The author, right, looks on as Sen. José González Morfín, center, confers with CPJ Americas Senior Program Coordinator Carlos Lauría. (Ignacio González Anaya)
The author, right, looks on as Sen. José González Morfín, center, confers with CPJ Americas Senior Program Coordinator Carlos Lauría. (Ignacio González Anaya)

Mexican senators say journalist murders to be federal crime

With near impunity in the murders of journalists a persistent reason for the terror and self-censorship among Mexican news organizations, legislators say the national Senate is on the verge of passing a constitutional amendment that would allow federal authorities to take over cases of crimes against freedom of expression. Passage would mean that the typically less corrupt and more effective federal police and prosecutors would move aside state authorities to tackle cases of murdered journalists or those living under threat.

Since 2006, more than 40 journalists have died or disappeared in Mexico, according to CPJ research. Due to a mixture of negligence and pervasive corruption among law enforcement officials, particularly at the state level, crimes against the Mexican press are almost entirely unsolved. The failure to investigate abuses has encouraged further crimes, forcing journalists to steer clear of sensitive topics such as violence, corruption and narco-trafficking. The result is that citizens have been stripped of their right to vital information.

The Senate took the first step in adopting the measure on Tuesday, and leaders of the three main political parties told a delegation from CPJ that it would pass a second vote next Tuesday. The bill passed the lower house in November. If it passes the Senate, it would go for ratification to the states, where half plus one would need to pass it. (The CPJ delegation was made up of Carlos Lauría, senior program coordinator for the Americas, María Teresa Ronderos, the renowned Columbian journalist and member of CPJ’s board; Danny O´Brien, CPJ’s internet advocacy coordinator; and me).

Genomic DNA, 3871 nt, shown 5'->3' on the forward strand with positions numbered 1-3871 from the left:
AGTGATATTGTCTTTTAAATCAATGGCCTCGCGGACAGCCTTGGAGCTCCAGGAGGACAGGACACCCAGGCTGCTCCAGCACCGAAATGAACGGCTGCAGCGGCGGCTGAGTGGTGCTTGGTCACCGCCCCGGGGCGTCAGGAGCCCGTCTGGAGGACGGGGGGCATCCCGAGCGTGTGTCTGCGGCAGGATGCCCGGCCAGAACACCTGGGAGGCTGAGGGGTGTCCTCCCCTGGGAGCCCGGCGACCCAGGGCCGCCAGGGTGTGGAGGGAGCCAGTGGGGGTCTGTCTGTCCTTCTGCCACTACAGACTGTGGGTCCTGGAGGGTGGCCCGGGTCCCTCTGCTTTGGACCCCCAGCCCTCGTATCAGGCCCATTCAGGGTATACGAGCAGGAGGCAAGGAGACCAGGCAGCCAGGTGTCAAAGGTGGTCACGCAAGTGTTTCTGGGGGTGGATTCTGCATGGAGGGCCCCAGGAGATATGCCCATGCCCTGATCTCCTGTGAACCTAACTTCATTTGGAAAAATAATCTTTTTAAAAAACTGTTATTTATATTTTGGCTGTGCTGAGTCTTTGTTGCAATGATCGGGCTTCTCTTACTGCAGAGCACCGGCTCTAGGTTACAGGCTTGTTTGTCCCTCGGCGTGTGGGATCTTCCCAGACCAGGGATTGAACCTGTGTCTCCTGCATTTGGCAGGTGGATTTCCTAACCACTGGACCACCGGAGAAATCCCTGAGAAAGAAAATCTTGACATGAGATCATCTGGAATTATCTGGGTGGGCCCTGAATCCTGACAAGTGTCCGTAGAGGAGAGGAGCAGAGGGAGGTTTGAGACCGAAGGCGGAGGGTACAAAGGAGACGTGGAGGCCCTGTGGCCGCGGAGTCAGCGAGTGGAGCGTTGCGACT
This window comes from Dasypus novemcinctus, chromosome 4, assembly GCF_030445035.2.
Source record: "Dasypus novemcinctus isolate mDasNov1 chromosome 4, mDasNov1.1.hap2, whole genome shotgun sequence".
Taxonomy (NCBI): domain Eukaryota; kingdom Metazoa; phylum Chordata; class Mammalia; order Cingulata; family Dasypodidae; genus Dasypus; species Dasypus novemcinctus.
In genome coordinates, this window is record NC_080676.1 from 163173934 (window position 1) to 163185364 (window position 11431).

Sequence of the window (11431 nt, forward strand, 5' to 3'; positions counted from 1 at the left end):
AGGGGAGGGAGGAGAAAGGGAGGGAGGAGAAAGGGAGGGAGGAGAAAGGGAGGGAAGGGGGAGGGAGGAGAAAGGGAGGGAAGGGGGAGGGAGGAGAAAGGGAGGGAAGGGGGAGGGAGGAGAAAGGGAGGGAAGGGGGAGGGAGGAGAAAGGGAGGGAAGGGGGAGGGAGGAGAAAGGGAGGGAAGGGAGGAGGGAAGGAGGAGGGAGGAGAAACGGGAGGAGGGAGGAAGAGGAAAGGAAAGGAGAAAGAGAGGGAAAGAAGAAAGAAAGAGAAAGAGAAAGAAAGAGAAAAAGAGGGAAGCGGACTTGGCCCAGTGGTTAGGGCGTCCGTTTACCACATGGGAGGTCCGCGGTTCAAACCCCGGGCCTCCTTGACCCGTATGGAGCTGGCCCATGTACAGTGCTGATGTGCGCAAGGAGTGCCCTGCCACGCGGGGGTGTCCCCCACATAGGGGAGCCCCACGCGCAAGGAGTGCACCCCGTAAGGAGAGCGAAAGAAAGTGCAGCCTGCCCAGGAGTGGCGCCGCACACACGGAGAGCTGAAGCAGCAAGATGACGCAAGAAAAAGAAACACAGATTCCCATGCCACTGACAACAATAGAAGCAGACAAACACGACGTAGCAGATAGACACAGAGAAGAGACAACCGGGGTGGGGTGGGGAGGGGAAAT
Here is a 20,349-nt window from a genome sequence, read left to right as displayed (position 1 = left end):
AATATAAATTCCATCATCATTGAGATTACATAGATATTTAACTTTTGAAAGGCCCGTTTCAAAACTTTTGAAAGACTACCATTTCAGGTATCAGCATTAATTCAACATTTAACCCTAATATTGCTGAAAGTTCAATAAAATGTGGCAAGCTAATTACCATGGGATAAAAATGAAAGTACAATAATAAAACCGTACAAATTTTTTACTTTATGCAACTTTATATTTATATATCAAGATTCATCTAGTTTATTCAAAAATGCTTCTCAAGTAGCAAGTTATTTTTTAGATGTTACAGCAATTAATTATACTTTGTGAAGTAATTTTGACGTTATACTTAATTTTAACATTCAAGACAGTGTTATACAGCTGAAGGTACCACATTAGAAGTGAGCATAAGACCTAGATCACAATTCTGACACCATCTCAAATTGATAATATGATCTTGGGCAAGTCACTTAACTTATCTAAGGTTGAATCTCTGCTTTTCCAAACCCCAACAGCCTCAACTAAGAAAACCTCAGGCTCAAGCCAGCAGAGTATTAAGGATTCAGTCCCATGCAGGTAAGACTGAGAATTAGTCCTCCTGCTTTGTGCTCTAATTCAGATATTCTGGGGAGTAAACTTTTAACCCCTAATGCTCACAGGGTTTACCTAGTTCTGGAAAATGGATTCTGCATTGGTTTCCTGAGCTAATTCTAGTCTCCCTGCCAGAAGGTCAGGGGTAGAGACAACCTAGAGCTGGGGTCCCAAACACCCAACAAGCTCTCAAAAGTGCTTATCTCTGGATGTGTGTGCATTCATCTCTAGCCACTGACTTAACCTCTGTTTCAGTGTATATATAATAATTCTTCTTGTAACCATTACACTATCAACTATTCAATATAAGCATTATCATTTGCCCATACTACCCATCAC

“There will be some resistance in some states, but we expect that in about two months half will approve it, “the Senate president, Sen. José González Morfín, told the CPJ delegation. González is head of the National Action Party’s caucus in the Senate. Similar optimism was expressed by Sen. Manlio Fabio Beltrones who leads the Senate caucus for the majority Institutional Revolutionary Party (PRI). That party also controls the governorships in most of Mexico’s states, which, according to diplomats, means the party’s backing would ensure that most state legislatures pass the amendment.

The amendment is a broad one that would allow federal authorities to investigate and punish crimes against journalists or persons or installations when the right of information or the right of expression is affected.

Potential movement on the amendment comes two and a half years after Mexican President Felipe Calderón promised a delegation from CPJ that he would work hard to get the measure through Congress and the states. It had seemed, until recently, that he had failed completely. Most of that time had gone to unsuccessful efforts to push the amendment through the lower house, the Chamber of Deputies, with nothing happening in the Senate. Diplomats and human rights attorneys who followed the lack of progress predicted there was no hope of passage during this legislative session — which for practical purposes finishes the end of next month — and that a whole new effort would be needed with a new legislature, with a new president of Mexico to be elected in July. It’s not clear exactly what changed, but diplomats speculated that Calderón may have pressed the matter for the sake of his reputation.

It’s not over yet, though. The amendment, if passed, would give the federal government the power to take over cases now handled by state authorities, but the details of how it would do that may need further legislation, and before the law can take effect it may be necessary to make changes in the federal procedural and criminal codes.

In addition, the amendment does not in itself reform the existing special federal prosecutor office, which investigates the few crimes against freedom of expression that are already classified as federal offenses. The special prosecutor Laura Borbolla, who replaced Gustavo Salas Chávez in February, is new to the position, but the office she has inherited has never solved a journalist murder case and agents complain of a lack of resources. Borbolla told the CPJ delegation that strengthening her office will be necessary to combat crimes against the press. Funding is supposed to be part of the enabling legislation.